SCOTTSDALE, Ariz. He couldnt walk for three months.One surgery rebuilt his ankle. Another removed the screws. When he returned to baseball, no single activity was pain-free. No amount of treatment could take away the soreness, the stiffness, the unpredictable breaking of scar tissue.As for the mental scars, they are as raised and raw as ever. He cant forget or forgive the baserunner who vaporized him on that awful night.This is not Buster Poseys story. This belongs to Todd Jennings.Nobody wants to sign an injured catcher, said Jennings, a former Giants prospect and second-round pick out of Long Beach State. Im going to these open tryouts and some of these people have no business being there. Had one with the Dodgers last week. Did really well, too. Im in the best shape of my life, finally feeling 100 percent.But its hard. Its hard when nobodys seen you play in four years.Jennings, like everyone else, saw replay after replay of Poseys collision on May 25. It began with a fly ball and a throw from the outfield. Posey dropped right fielder Nate Schierholtzs one-hop heave. Florida Marlins pinch runner Scott Cousins, as if shot from a sling, delivered a targeted, shoulder-to-shoulder blow.Posey had fallen to his knees. He was a sitting duck.Same exact thing, dude, Jennings said.For Jennings, AT&T Park was Rosenblatt Stadium in Omaha. His Scott Cousins was a blocky, Triple-A outfielder named Mitch Maier. It was May 2, 2008, and the first inning. Fresno left fielder Justin Leone caught a fly ball and heaved his throw. It was up the line.Jennings fell to his knees. He was a sitting duck.Both plays were sacrifice flies. Both times, the catcher paid it.Both times, Schierholtz was the right fielder.I dont recall all the specifics, said Schierholtz, of that cool night in Nebraska. But Ill never forget the hit.It was worse than Poseys collision. Maier was bigger than Cousins. Jennings was smaller than Posey.Absolutely blown up, Schierholtz said. It did not look good. It was very, very similar to Busters collision. Obviously, we didnt have a replay over and over. But he lowered his shoulder. He got killed. Complete yard sale, stuff flying everywhere.It was hard to watch that happen to a friend.This spring, Schierholtz and his teammates are watching with hope and optimism as Posey straps on his gleaming gear, catches bullpens, takes batting practice and runs the bases. He remains the golden child of the organization, the first star position player drafted and developed since the days of Will Clark and Matt Williams. He is expected to bring his lamp to the cleanup spot and guide a league-worst offense out of darkness.But more than nine months after the collision, Posey is not healed. Not yet. And nobody can understand his pain better than Jennings.I know, said Jennings, who tore an MCL in his knee in addition to multiple ankle ligaments in his crash. Hes going to find its tough mentally more than anything. You want to come back and perform, but the ankle and the whole situation hinders you from doing what you normally can.At where he is now, nine months, hes just going to be real, real stiff and its going to affect his performance because the ankle is pretty critical for being a catcher. Hes not going to be as mobile blocking balls and stuff like that. Your range of motion, you just dont have it because of all the scar tissue. No matter how much you do to loosen it up, its still there.Hell be all right, but this year will not be easy. Hell have to be patient have to be.Posey knows what lies ahead. He spent the offseason working with Giants physical therapist Tony Reale, who has remained in contact with Jennings. Plenty of NFL players have recovered from three torn ankle ligaments. Jennings is one of few test cases for a catcher.The big questions to be answered this spring, beginning Friday when Posey plays for the first time in 288 days: How much can he catch? Is 100 games too much? Or 120? Or will his ankle tolerate much less? On days he doesnt catch, should be start at first base? Or will his ankle require complete days of watching, powerless and jacketed, from the dugout?Jennings cannot provide a perfect comparison. Posey is more than nine months removed from the injury. Jennings was barely six months out when he went to play winter ball in Mexico.But I know if he plays on it every day for two months, hes going to be done, Jennings said. It was killing me after three weeks. So if Im running their team, Id give him just three or four games a week to start, at least for the first month or two.Posey wont be in the lineup every day this season. But hell spend all 162 in the trainers room. Dave Groeschner has prepared Posey for that reality. Itll be hour after dull hour on the table, alternating ice and heat.Everyone wants him to be perfect, but hes going to have bouts of soreness all year long, said Groeschner, the Giants head athletic trainer. He knows that. Weve talked about that. Its just about trying to manage it as best we can, knowing that hes going to play a lot.The nice thing about spring training is it can be much more controlled than the regular season. Were trying to add things in incrementally to see how he tolerates it, how he feels, and so far, its been good.Will he get tired of staring at those ceiling tiles in the trainers room?He already is trust me, Groeschner said, with a faint smile. This year its going to be a necessary evil. We know he doesnt want to be in there, but hes dealing with it pretty well.Jennings is still dealing with the fallout. Its hard to forget that night in Omaha when its your last in affiliated baseball.After Mexico that winter, Jennings was invited to major league spring training with the Giants in 2009. Still sore but managing his knee and ankle, he reported early with the other catchers. Posey was in his first big league camp and Jennings remembered taking a liking to the kid.We got along well, Jennings said. Wed go down in the cages and sit on the pitching machines, hang out and talk.The first week of camp wasnt yet over when Jennings was taking part in a throwing drill. He felt something pop in his elbow. Tommy John surgery. Another 12 months, gone.This time, nobody barreled him over. His wind got knocked out nonetheless.Jennings rehabbed his arm on the Giants tab, but the club released him in the spring of 2010. The organization had too many other catchers. Hed been passed up on the chart.So Jennings found independent ball. In one season, he was a Newark Bear, a Long Island Duck, a Bridgeport Bluefin. He was traded twice in a week. The bank took his condo. When he called his agent, seeking intercession, he couldnt get a call returned.Last year, he found a home with the Fargo-Moorhead Redhawks in the American Association. They treated him well there. If the Dodgers dont call, he plans to go back now a 30-year-old catcher amid part-time plumbers and hangers-on, still chasing the dream.He keeps in touch with Schierholtz, Sergio Romo and a few other ex-teammates. He was thrilled when the Giants won the World Series in 2010, even if he had to watch with hands pressed against the glass.He honestly believes he has what it takes to reach the major leagues.I just did four moths of combat training, he said. Im in the best shape of my life. Im throwing as good as ever, so why should I stop playing?Therein lies the hope. Jennings said Poseys ankle wouldnt limit him forever.Its gonna take a solid year, but its gonna heal, Jennings said. It took me at least a year to be 100 percent and not feel anything to be able to run and cut. He might start off slow, but Id expect him to be 100 percent after the All-Star break, barring any setbacks. And in the long run, with all the rehab, its going to be a lot stronger. Now my leg and knee are stronger than they ever were because of exercises I kept doing.But its mental, man. He went though the ultimate mental test. Hey, I applaud him for that. Im sure he has a good family too to stand by him, because its frustrating to watch on TV and not be a part of it. Its hard for me being in Arizona and not having a team to play for.One other detail from that night in Omaha: Mitch Maier was called out.Jennings held onto the baseball. He holds onto it still.When Jennings was thrashing around in pain and shock, his left leg numb and the rest of his body throbbing, Maier did not do what Cousins did. He did not reach back to offer a gentle hand on the shoulder. He made no contact whatsoever.Mitch Maier never called, never texted, nothing, Jennings said. That still eats me. I havent played a game in affiliated ball since that day. Thats why maybe I think (Posey) might have handled that the wrong way by not accepting an apology. But thats his decision.Make no mistake. Jennings isnt questioning Poseys character. He has nothing but admiration for him. By the time Posey guts through this season, Jennings expects to admire him all the more.He knows Posey's story. It belongs to both of them.It makes you, in the long run, a better person, Jennings said. Buster is a great kid with a good head on his shoulders and I think youll see hell be even better after this. Hes going to come out hungry. You watch, hes going to get on some of these other guys.Hell be a better person. Youll see. I guarantee it.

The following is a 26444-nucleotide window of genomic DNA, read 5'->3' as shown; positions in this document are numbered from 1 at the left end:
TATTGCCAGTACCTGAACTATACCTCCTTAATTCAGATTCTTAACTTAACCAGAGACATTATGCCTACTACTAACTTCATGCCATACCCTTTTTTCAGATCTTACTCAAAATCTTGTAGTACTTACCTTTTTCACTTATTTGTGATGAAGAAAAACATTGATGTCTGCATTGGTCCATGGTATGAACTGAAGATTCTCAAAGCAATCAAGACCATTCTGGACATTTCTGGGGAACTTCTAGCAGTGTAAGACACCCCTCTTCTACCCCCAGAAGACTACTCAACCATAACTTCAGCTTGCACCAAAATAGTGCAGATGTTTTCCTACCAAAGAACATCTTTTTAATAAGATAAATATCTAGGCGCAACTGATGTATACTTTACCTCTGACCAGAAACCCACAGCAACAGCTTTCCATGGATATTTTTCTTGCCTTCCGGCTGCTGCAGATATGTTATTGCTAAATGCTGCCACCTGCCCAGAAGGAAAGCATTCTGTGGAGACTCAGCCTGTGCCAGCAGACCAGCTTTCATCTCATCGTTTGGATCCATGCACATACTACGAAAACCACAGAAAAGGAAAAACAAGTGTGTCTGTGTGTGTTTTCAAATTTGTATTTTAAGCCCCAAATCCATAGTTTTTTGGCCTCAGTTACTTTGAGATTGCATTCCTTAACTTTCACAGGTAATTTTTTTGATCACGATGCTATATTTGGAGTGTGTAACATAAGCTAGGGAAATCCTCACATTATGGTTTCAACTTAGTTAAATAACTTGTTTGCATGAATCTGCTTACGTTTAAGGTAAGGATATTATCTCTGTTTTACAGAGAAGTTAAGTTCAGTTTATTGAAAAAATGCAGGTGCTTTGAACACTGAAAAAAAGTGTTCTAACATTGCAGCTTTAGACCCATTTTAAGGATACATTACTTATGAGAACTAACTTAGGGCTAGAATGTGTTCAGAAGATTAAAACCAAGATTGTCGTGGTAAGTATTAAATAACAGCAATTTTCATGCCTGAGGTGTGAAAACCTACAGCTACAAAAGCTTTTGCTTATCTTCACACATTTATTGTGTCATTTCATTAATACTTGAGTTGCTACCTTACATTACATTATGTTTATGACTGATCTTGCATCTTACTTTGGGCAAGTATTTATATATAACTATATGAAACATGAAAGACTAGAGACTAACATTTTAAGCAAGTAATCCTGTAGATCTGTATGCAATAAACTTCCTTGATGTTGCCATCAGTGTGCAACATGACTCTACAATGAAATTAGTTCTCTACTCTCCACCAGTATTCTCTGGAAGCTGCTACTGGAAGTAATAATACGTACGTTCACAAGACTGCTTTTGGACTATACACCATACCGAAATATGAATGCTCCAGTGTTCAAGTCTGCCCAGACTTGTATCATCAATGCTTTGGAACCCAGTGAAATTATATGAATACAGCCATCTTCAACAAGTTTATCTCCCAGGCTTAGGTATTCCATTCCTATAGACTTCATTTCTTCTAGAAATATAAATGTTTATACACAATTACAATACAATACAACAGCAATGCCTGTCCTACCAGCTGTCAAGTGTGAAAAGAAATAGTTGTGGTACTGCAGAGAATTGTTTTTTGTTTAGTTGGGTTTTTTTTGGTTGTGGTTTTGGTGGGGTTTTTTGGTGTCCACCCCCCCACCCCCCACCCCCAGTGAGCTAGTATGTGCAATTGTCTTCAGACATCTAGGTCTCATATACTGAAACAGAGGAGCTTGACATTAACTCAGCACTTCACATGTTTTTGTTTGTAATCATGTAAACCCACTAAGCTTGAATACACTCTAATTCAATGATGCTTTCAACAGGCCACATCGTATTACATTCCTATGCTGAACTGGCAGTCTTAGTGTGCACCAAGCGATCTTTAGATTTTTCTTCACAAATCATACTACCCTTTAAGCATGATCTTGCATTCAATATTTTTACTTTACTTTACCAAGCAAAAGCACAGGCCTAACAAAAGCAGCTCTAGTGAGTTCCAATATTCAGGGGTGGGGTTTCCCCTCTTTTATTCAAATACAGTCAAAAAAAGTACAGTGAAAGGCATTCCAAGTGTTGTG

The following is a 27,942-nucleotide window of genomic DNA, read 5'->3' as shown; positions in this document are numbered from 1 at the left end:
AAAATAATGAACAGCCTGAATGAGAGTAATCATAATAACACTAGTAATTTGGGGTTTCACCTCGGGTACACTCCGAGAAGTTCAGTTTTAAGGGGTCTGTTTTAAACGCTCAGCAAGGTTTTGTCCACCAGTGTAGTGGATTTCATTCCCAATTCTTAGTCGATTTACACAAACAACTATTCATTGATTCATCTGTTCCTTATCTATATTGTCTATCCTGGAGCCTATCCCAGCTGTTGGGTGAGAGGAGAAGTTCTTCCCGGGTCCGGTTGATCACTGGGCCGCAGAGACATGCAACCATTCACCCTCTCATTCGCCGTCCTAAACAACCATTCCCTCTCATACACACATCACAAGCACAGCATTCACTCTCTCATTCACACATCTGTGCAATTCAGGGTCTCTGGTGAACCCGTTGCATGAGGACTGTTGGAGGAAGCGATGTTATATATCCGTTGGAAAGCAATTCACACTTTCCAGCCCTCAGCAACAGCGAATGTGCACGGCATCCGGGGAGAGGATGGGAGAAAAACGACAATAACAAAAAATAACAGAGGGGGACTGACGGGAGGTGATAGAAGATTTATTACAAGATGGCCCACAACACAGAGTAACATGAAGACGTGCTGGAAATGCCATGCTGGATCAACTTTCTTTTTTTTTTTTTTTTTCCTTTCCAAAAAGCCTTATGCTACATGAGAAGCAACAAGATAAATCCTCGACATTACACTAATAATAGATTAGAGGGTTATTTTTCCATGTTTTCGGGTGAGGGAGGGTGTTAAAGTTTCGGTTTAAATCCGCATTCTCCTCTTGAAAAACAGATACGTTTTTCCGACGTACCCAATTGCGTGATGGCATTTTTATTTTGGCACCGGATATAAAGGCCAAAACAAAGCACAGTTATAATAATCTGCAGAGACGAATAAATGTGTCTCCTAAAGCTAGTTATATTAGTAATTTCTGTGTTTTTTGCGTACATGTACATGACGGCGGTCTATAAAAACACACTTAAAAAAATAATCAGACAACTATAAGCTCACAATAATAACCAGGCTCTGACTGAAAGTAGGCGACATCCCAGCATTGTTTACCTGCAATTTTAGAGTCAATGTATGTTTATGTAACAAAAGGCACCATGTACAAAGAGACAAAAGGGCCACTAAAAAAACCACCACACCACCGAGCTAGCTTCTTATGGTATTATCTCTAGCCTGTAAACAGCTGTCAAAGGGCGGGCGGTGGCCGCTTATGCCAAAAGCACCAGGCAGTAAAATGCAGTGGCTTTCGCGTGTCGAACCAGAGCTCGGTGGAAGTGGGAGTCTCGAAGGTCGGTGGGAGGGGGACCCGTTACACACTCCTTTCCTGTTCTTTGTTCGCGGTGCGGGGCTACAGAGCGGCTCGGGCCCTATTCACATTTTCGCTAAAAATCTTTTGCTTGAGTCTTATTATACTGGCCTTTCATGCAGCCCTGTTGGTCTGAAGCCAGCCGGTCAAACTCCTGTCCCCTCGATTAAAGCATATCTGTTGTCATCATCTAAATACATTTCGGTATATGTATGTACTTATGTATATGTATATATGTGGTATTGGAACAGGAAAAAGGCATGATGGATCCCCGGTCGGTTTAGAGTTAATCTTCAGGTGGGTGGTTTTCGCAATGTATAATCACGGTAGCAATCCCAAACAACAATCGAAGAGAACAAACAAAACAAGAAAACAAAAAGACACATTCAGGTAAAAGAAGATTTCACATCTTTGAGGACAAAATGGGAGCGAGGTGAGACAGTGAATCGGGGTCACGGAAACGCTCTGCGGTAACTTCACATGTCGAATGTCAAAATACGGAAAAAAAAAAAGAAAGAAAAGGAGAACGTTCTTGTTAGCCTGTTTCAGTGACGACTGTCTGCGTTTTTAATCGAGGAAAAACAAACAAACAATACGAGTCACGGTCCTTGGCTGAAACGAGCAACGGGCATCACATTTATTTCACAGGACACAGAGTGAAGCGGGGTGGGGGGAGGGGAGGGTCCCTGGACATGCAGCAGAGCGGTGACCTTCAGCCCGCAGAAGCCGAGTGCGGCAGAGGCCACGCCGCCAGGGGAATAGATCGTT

SAN FRANCISCO — The Giants have made a habit in recent winters of “kicking the tires,” so to speak, on as many free agents as possible. General manager Bobby Evans is committed to being thorough, but at times there is probably no need.